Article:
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The Paulinskill Viaduct





 
 
 
The Paulinskill Viaduct 
 In the forest of Knowlton township, New Jersey, sits a towering collection of weathered concrete and steel. This is the Paulinskill Viaduct, and at one time this massive construction served as bridge, allowing trains easy crossing of the Paulins Kill river and surrounding valley. Now, more than 100 years after its construction, it rests abandoned. The woods have slowly encroached upon its massive supports, everywhere ivy clings to the concrete facade, and countless buzzards have built nests high up within the arches of its 125 foot tall form. Looking upon the old viaduct today, one would think that it's best days were far behind it. However, looks can be deceiving.

Construction began on the Paulinskill Viaduct in 1908 and was completed in 1910. At its completion it stood as the largest reinforced concrete structure on the globe. The bridge spans a length of some 1100 feet, and projects itself skyward for a dizzying 125. The viaduct serviced the now-defunct Lakawanna Cut-Off, a railway line which ran from Port Morris, New Jersey to Slateford, Pennsylvania. Between 1908 and 1910, the construction of the line was one of the world's largest construction projects. The Lakawanna Cut-Off opened on Christmas Eve 1911 and for decades was one of the busiest railways in the country. Beginning in the late 1950's, though, a number of changes in passenger transport, shipping and especially Pennsylvania's economy caused a steady decline in traffic. Eventually the cut-off was closed on January 6, 1970. In 1984 the state of New Jersey removed the tracks from the railway, marking the last official use of the viaduct. It has sat silently in the woods ever since.

Those familiar with our work understand our disdain for vandalism, and that we generally condemn both graffiti and the many more mundane forms of property damage. The Paulinskill Viaduct is a special exception though, and whenever we visit it, we look forward to seeing what new artwork awaits us in the tunnels and archways above the treetops. The works herein often transcend any simple definition of graffiti, a difference we've found is as much a product of intent as it is of artistic talent. To be covered in these colorful forms of expression is what gives the viaduct its soul, be it an ambitious mural spanning an entire wall, or a few sincere words scrawled in some out-of-the way corner. These works are ever-changing, painted over and over again by different artists, feeling different things, at different times in their lives. The transient nature of each piece makes it that much more endearing. To us, the viaduct is less an abandoned railway bridge than it is a 125 foot tall canvas of concrete and steel.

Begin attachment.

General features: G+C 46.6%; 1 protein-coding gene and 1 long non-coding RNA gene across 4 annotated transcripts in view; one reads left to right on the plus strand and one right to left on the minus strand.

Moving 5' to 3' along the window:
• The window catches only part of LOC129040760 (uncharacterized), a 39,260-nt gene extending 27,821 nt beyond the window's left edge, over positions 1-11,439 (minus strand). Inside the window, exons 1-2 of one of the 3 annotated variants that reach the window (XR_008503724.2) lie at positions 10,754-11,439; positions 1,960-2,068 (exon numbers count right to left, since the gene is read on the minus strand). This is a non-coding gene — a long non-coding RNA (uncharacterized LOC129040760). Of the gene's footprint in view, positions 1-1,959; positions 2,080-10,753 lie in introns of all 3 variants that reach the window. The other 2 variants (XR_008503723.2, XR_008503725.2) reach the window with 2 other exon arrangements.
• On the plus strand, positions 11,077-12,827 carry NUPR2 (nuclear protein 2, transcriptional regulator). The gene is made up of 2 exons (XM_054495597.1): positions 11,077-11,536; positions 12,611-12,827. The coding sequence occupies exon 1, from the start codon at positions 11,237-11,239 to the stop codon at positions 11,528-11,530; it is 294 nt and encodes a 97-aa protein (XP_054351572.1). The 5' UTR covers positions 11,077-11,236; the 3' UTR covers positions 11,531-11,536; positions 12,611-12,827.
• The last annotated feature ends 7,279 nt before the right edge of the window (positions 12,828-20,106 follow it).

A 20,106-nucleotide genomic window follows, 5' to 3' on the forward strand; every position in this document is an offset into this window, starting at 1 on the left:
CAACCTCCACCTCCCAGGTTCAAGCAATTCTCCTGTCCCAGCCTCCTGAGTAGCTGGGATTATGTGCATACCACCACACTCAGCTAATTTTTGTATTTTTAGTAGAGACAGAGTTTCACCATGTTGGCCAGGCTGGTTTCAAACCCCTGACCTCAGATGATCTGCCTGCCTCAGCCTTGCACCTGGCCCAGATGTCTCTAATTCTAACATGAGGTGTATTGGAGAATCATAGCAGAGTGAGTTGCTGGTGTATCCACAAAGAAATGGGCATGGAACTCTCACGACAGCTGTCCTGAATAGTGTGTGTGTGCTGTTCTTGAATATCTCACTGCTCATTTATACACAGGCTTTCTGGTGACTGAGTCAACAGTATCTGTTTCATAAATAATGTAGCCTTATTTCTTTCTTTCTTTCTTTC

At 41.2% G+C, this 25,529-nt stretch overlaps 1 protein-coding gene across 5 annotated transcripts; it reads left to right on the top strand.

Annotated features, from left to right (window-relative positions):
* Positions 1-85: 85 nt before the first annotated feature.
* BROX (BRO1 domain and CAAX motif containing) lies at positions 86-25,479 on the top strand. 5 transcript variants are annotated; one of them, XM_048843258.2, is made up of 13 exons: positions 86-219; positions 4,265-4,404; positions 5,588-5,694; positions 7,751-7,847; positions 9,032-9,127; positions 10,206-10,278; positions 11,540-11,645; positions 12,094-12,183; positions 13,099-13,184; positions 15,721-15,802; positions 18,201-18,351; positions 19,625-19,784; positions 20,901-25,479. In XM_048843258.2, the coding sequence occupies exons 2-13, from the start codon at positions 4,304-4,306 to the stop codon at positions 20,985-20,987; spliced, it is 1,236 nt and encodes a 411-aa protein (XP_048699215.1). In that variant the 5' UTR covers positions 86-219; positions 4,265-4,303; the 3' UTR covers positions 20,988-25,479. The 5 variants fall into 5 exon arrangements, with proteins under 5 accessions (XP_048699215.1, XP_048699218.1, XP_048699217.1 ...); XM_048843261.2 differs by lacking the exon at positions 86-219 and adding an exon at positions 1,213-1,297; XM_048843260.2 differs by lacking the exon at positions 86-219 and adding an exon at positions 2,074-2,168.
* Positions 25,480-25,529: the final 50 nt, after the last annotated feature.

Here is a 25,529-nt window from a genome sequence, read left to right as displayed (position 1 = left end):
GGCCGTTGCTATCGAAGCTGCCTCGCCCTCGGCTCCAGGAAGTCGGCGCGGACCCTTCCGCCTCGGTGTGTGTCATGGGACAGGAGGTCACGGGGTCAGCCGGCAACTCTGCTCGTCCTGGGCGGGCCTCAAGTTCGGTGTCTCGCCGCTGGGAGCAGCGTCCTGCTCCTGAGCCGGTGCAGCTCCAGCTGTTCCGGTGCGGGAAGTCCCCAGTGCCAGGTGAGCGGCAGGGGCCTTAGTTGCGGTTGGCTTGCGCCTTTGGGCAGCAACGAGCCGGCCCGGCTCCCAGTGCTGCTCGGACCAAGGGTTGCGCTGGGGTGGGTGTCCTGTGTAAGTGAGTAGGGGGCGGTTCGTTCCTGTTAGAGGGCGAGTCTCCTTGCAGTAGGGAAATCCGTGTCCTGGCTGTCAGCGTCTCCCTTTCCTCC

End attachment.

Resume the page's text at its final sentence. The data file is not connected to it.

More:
Talk about the reopening of the Lakawanna Cut-Off has been topic of discussion since almost the first day it was discontinued. For decades politicians rallied this way and that about the of pros and cons of such a concept, all the while trees and underbrush reclaimed the old railway beds. Now, after all this time, efforts have finally begun in proper. Though the viaduct falls outside of the current new construction occurring on the line, future plans which call for a line from Scranton to New York City make use of it. So at days end, the rehabilitation of the old bridge is still a far off thing, but the Paulinskill Viaduct is very good at waiting - It has been doing so for decades.



The old viaduct stands ridged against the flowing water and swaying trees.








The viaduct in 1911.





The viaduct, as it were in the winter of 1964.

These access ports lead to the hollow chambers found within each "leg" of the bridge.







The night we visited the viaduct was considerably colder than we had anticipated. The wind, being channeled through the valley, cut through our inadequate sweatshirts effortlessly as we stood atop the old bridge. Crisp air does have its advantages though - The clouds of insects that nightly rise from the forest canopy were nowhere to be seen. The moon was full this night, and hung in the sky like an unblinking eye, as it bathed the cold concrete and the sleeping forest in a soft amber. So illuminated, the pale viaduct looked like some prehistoric skeleton jutting up out of the earth, its bleached bones a stark contrast to deep green foliage all around it.





There is a rare kind of all-encompassing peace here at night.






This is an older video of ours. When watching, you may notice that it has a different "feel" to it than our current-day films. This is because the style of our cinematography has progressed over time, and our equipment has changed and improved throughout the years. We have chosen to leave our older videos available for viewing online to illustrate the evolution of our work.